Journal of Cosmetics, Dermatological Sciences and Applications
Vol.1 No.4(2011), Article ID:8846,4 pages DOI:10.4236/jcdsa.2011.14023

Verrucous Hemangioma Mimicking Melanoma in an Elderly Man

L. Pérez-Varela1, J. Del Pozo1, F. Pineyro1, F. Sacristán2, C. Peña1, B. Fernández-Jorge1, R. Rodríguez-Lojo1, A. Wong3


1Department of Dermatology, CHU, A Coruña, Spain; 2Department of Pathology, CHU, A Coruña, Spain; 3Department of Pathology, Yale University School of Medicine, New Haven, USA.


Received September 10th, 2011; revised October 28th, 2011; accepted November 9th, 2011.

Keywords: Angiokeratoma, Melanoma, Verrucous Hemangioma


Verrucous hemangioma (VH) is an uncommon, congenital, vascular anomaly that resembles angiokeratoma but it encompasses distinctive clinicopathological features. The differential diagnosis of this entity included all the hyperkeratotic vascular tumors and malformations and, especially in localized cases, pigmented lesions. VH lesions initially present at birth, and therefore, the diagnosis in the elderly may be difficult. We present a 77 year-old patient with a birth lesion on the back of his calf who came to the clinic with a two year history of enlargement of this lesion following trauma. We performed an excisional biopsy because clinical appearance simulated melanoma arising from a congenital nevus. Nevertheless, the histopathological examination revealed a verrucous hemangioma. A diagnosis of VH should be considered in erythematous papules, nodules, and plaques, especially those that are hyperkeratotic, present at birth, located on the lower extremities, and show growth after trauma or infection.

1. Introduction

Despite the overall success of the ISSVA classification system, there are some vascular lesions in which the clinical and histopathologic findings are insufficient to determine whether a lesion is a tumor or a malformation. Recent evidence suggests that some of these lesions may share histologic features of both hemangiomas and malformations, thereby causing nosologic confusion [1,2]. Verrucous hemangioma (VH) is such an example.

Verrucous hemangioma (VH) is an uncommon, congenital, localized, vascular anomaly that clinically resembles an angiokeratoma but it presents with distinctive clinicopathological features.

The classification of VH as a vascular malformation is supported by its presence at birth, anatomic distribution, proportionate growth and usually negative stain with WT1 (Wilms tumor-1 gene) [3]. However, the thick vascular walls with multilamellated basement membranes, relative uniformity of channel size, occasional lobularity, and focal GLUT1 positivity are features that invite comparison with infantile hemangioma in its involutive phase [1].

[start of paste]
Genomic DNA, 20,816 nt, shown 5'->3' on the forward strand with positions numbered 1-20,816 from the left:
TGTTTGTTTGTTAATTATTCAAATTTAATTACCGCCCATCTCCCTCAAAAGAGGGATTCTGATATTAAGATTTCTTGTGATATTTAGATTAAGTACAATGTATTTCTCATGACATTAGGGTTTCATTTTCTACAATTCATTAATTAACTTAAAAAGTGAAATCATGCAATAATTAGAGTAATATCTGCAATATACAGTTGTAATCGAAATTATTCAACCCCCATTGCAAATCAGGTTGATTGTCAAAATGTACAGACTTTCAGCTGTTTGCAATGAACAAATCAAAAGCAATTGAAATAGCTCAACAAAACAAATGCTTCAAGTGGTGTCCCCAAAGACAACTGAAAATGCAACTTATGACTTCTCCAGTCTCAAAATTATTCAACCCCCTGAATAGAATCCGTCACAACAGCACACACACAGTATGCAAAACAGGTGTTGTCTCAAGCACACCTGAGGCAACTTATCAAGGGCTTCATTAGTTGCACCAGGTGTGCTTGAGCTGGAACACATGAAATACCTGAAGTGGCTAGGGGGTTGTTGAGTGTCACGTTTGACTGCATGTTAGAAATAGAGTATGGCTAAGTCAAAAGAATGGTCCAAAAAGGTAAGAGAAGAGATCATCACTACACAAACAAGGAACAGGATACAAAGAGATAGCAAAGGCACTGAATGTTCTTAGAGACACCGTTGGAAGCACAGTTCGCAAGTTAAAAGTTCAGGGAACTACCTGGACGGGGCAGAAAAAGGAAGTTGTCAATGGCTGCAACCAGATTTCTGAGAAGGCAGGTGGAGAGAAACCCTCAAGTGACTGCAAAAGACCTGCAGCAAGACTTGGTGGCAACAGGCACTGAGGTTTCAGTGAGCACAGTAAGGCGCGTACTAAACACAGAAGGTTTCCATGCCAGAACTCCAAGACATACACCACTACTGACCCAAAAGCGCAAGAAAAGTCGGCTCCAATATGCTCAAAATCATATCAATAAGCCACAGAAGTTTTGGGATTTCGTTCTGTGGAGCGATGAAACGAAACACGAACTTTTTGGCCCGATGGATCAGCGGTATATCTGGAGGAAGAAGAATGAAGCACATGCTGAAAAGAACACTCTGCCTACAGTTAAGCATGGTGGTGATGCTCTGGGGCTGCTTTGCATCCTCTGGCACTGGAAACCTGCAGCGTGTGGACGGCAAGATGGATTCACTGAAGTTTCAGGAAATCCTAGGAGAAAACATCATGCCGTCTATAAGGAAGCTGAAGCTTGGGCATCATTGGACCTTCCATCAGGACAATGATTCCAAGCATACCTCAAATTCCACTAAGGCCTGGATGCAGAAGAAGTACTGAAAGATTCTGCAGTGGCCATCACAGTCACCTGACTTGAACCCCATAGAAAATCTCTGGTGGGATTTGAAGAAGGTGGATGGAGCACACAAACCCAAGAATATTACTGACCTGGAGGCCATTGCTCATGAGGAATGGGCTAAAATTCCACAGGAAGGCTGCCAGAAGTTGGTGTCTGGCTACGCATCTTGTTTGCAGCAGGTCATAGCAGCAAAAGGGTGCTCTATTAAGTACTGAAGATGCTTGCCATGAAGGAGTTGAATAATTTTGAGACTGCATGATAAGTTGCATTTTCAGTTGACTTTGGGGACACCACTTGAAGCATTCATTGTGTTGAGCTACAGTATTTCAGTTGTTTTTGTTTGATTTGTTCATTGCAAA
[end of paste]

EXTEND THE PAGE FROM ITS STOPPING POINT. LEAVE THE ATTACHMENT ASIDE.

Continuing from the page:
Another controversial fact in VH is the name. The ending “oma” suggests a tumor, but VH is not clearly a hemangioma. As a result, this entity was known by several names. Some recently proposed names include hemangioma unilateralis neviforme, unilateral verrucous hemangioma, angiokeratoma circumscriptum neviforme, nevus vascularis unius lateralis, keratotic hemangioma, nevus angiokeratoticus, nevus keratoangiomatosus, papulous angiokeratoma and verrucous lymphovascular malformation [2]. Historical nomenclature for hyperkeratotic vascular lesions confounds our understanding of VH. For example, Imperial and Helwing [4] designated VH as a vascular malformation, but in the same paper they also described VH as a “structural variant of capillary or cavernous hemangioma”. Mankani and Dufresne [5] reexamined the histopathology of VH and, using the International Society for the Study of Vascular Anomalies (ISSVA) binary system, recommended a new name, verrucous [vascular] malformation.

VH clinically presents as circumscribed, warty papules or plaques, or as lesions arranged in linear or serpiginous configuration. Lesions are often located on the lower extremities but other localizations, such as the trunk and upper extremities have been described. Usually the verrucous component increases with time and occasionally bleeds [6].

Histopathologically, VH is characterized by dilated capillaries and large cavernous, endothelial-lined, bloodfilled spaces extending well into the reticular dermis and subcutaneous fat and with hyperkeratosis [7].

The course of VH is generally characterized by a slow, superficial spreading growth pattern. They have no tendency for spontaneous involution, often develop of satellite lesions [8], and recur after excision (30% of cases), especially when the lesions are larger than 2 cm in diameter [7].

Misdiagnosis of this entity is common. We present a case of VH diagnosed in the elderly with clinical suspicion of malignant melanoma.

2. Case Report